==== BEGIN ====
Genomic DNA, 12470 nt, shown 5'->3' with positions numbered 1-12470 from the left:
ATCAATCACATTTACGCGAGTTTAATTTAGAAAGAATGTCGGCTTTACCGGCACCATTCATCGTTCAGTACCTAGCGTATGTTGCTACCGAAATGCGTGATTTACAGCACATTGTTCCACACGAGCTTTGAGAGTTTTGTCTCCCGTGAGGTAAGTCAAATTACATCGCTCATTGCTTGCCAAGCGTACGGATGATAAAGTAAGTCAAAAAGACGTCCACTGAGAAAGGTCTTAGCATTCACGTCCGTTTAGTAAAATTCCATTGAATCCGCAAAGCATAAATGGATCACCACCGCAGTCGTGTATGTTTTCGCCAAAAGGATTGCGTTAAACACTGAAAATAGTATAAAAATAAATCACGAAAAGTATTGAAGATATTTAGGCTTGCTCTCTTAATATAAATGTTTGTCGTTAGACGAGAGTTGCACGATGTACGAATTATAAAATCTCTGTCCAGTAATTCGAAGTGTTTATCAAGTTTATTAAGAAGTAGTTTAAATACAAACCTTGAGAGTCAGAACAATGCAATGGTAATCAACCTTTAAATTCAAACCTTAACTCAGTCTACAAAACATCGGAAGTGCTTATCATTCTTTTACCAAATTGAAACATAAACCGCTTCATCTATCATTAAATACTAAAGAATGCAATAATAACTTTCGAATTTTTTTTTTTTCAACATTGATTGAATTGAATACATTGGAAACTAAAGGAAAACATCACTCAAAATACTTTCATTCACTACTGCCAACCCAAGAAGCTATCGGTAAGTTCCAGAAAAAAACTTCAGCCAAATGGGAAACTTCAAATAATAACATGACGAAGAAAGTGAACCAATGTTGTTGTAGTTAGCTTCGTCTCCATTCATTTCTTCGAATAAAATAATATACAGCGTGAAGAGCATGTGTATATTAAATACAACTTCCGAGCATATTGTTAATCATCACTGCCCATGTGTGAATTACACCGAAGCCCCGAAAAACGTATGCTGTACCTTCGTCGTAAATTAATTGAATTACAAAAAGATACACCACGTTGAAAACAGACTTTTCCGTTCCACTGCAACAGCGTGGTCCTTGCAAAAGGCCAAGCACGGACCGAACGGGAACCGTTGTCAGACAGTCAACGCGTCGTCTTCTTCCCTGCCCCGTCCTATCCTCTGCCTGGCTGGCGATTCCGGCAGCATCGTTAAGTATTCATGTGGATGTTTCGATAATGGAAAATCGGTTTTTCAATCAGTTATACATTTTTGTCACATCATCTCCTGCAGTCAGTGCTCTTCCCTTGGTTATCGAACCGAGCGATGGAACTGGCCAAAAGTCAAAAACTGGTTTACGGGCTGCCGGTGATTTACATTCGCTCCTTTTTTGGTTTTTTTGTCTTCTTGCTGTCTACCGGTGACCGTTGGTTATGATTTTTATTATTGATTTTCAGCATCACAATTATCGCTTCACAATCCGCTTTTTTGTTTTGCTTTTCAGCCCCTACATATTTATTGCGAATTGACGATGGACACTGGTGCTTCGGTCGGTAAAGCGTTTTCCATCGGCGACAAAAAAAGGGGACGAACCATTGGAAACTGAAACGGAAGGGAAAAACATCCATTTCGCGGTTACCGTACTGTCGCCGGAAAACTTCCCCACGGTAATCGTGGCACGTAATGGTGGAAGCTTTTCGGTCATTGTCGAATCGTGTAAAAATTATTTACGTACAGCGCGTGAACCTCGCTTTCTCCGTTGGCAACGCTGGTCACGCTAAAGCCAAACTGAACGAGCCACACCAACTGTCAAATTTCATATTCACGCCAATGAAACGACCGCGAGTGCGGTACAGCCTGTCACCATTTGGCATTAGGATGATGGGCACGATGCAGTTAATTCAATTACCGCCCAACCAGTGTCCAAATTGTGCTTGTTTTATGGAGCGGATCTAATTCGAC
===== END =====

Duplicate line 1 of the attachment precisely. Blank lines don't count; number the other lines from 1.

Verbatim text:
Genomic DNA, 12470 nt, shown 5'->3' with positions numbered 1-12470 from the left: